I will check today what the RPM is at 70 or so kph. I consider it a low RPM engine because compared to other cars, specifically the Mini Cooper I had before had much higher RPM @ 120 compared to this one. This one is just below 3000RPM @ 120, while the Mini would 4000RPM at that speed. Well, one thing I can assure you of is that I wont be doing that again :)

https://mybroadband.co.za/forum/threads/your-rpm-120km-h.978625/
 

Neuk_

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#9
I will check today what the RPM is at 70 or so kph. I consider it a low RPM engine because compared to other cars, specifically the Mini Cooper I had before had much higher RPM @ 120 compared to this one. This one is just below 3000RPM @ 120, while the Mini would 4000RPM at that speed. Well, one thing I can assure you of is that I wont be doing that again :)

https://mybroadband.co.za/forum/threads/your-rpm-120km-h.978625/
3000rpm at 120km/h is perfectly normal from some of the petrol cars I have owned, both N/A and T, 4000rpm sounds too high to me and I can only imagine how noisy it must be.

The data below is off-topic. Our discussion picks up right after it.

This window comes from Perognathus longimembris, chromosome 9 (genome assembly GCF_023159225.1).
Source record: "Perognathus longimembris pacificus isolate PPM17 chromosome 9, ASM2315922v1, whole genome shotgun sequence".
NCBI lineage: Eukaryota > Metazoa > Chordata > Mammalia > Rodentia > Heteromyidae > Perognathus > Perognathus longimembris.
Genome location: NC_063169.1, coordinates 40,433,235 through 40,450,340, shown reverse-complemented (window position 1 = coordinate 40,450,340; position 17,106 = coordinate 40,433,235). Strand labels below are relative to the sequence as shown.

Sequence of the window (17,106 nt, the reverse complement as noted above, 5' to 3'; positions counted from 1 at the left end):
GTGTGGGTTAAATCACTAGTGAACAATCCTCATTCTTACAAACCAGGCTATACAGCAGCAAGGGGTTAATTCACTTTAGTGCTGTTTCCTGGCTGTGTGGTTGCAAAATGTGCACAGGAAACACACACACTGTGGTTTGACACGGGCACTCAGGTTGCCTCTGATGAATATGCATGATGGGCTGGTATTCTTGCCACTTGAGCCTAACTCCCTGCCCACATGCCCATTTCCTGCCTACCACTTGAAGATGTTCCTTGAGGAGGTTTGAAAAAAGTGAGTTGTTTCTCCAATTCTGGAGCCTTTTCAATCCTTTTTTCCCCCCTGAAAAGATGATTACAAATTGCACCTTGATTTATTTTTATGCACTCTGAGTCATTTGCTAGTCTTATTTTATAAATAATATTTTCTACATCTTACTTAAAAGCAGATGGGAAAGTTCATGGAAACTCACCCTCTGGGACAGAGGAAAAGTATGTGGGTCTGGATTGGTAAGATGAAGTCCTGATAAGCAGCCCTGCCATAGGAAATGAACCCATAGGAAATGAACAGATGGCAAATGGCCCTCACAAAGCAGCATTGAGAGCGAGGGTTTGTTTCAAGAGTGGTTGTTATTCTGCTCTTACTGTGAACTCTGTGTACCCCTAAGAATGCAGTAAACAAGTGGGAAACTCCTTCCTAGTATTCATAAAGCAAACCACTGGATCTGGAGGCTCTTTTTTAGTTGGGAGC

Ockie

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#10
3000rpm at 120km/h is perfectly normal from some of the petrol cars I have owned, both N/A and T, 4000rpm sounds too high to me and I can only imagine how noisy it must be.
Okie dokie. Checked now and @ 70 it is about 1600rpm in 5th gear
 

Neuk_

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#11
Okie dokie. Checked now and @ 70 it is about 1600rpm in 5th gear
In that case, I would suspect LSPI as I doubt that boost threshold has been reached at that rpm, even on such a small engine/turbo.
 

crysis

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#12